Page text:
Aim: Climate changes in the past had a deep impact on the evolutionary history of many species and left genetic signatures that are often still detectable today. We investigated the geographical pattern of mitochondrial DNA divesity in the European wild boar (Sus scrofa). Our final aims were to clarify the influence of present and past climatic conditions, infer the geographical posi- tion of glacial refugia, and suggest post-glacial spatial dynamics. Location: Europe. Methods: D-loop sequences were obtained for 763 individuals from Portugal to western Russia. Phylogenetic, multivariate and interpolation methods were used to describe the genetic and geographical patterns. Climatic suitability during the Last Glacial Maximum (LGM) was predicted using MaxEnt. The effect of present and past suitability on the observed patterns of diversity was evaluated by multiple linear regression. Results: We confirmed the existence of a ubiquitous mitochondrial clade in Europe (E1), an endemic clade in Italy (E2) and a few East Asian haplotypes (A), presumably introgressed from domestic pigs. No Near Eastern haplotypes were detected. Genetic divergence was not simply related to geographical distance. A clear south–north decreasing gradient of diversity was observed, with maximum levels in putative glacial refugia. Latitudinal variation in climatic conditions during the LGM was shown to be a good predictor of current genetic diversity. Moreover, an unexpected similarity between Iberia and east- ern Europe was observed, while central European populations showed a higher affinity to the Italian gene pool. Main conclusions: The current distribution of mitochondrial genetic diversity was highly influenced by past climatic events, especially those related to the LGM, and is consistent with a major contribution of the Italian peninsula and the Balkans to the post-glacial recolonization of northern areas. More recent processes, such as restocking and extensive hunting, probably acted at rather local scales, without great impact on the global pattern of mitochondrial diversity.

    Keywords: Climate change, Last Glacial Maximum, Sus scrofa, genetic differentiation, glacial refugia, mtDNA, phylogeography

  • Gassert, F., Schulte, U., Husemann, M., Ulrich, W., Rödder, D., Hochkirch, A., Engel, E., Meyer, J., Habel, J.

    From southern refugia to the northern range margin: genetic population structure of the common wall lizard, Podarcis muralis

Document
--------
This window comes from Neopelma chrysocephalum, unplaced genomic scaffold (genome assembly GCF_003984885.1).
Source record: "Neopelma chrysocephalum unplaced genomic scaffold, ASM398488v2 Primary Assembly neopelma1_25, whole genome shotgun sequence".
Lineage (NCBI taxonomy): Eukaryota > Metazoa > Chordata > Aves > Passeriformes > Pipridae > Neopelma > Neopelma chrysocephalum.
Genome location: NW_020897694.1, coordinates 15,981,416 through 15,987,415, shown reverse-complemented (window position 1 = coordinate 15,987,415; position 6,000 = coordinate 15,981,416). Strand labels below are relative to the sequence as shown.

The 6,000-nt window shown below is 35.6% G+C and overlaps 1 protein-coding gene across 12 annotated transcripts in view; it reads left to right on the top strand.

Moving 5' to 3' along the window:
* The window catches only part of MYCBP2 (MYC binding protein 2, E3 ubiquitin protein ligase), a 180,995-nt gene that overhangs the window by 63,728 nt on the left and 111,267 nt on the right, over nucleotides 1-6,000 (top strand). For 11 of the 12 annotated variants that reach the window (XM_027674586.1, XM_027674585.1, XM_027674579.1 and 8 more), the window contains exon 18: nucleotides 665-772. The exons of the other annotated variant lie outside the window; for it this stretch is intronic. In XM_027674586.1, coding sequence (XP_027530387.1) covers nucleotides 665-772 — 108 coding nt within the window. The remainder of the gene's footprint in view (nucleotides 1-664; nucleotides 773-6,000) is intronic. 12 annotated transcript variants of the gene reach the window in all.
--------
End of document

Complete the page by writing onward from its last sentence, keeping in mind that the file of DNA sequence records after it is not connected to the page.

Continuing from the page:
Journal of Biogeography.

    Aim Thermophilic species persisted in southern refugia during the cold phases of the Pleistocene, and expanded northwards during warming. These processes caused genetic imprints, such as a differentiation of genetic lineages and a loss of genetic diversity in the wake of (re)colonization. We used molecular markers and species distribution models (SDMs) to study the impact of range dynamics on the common wall lizard, Podarcis muralis, from southern refugia to the northern range margin. Location Parts of the Western Palaearctic. Methods We genotyped 10 polymorphic microsatellites in 282 individuals of P. muralis and sequenced the mitochondrial DNA (mtDNA) cytochrome b gene to study the genetic structure, divergence times and ancestral distribu- tions. Furthermore, we generated SDMs for climate scenarios for 6 and 21 ka derived from two different global circulation models. Results We detected two major mtDNA lineages – a western France clade (Pyrenees to Brittany), and an eastern France clade (southern France to Germany, Belgium and Luxembourg). This split was dated to c. 1.23 Ma. The latter clade was divided into two subclades, which diverged c. 0.38 Ma. Genetic diversity of microsatellites within each clade was nested and showed a significant loss of genetic diversity from south to north, a strong pattern of allele surfing across nearly all loci, and an increase in genetic differentiation towards the northern range margin. Results from SDMs suggest that southward range retraction during the late glacial period split the distribution into geographically distinct refugia. Main conclusions The strong genetic differentiation mirrors the effects of long-term isolation of P. muralis in multiple refugia. Post-glacial recolonization of Northern Europe has taken place from two distinct refugia, most probably along river systems (Rh^ one, Rhine, Moselle) and along the Atlantic coastline, with subsequent nested elimination of genetic diversity and increasing genetic differentiation at the northern range margin.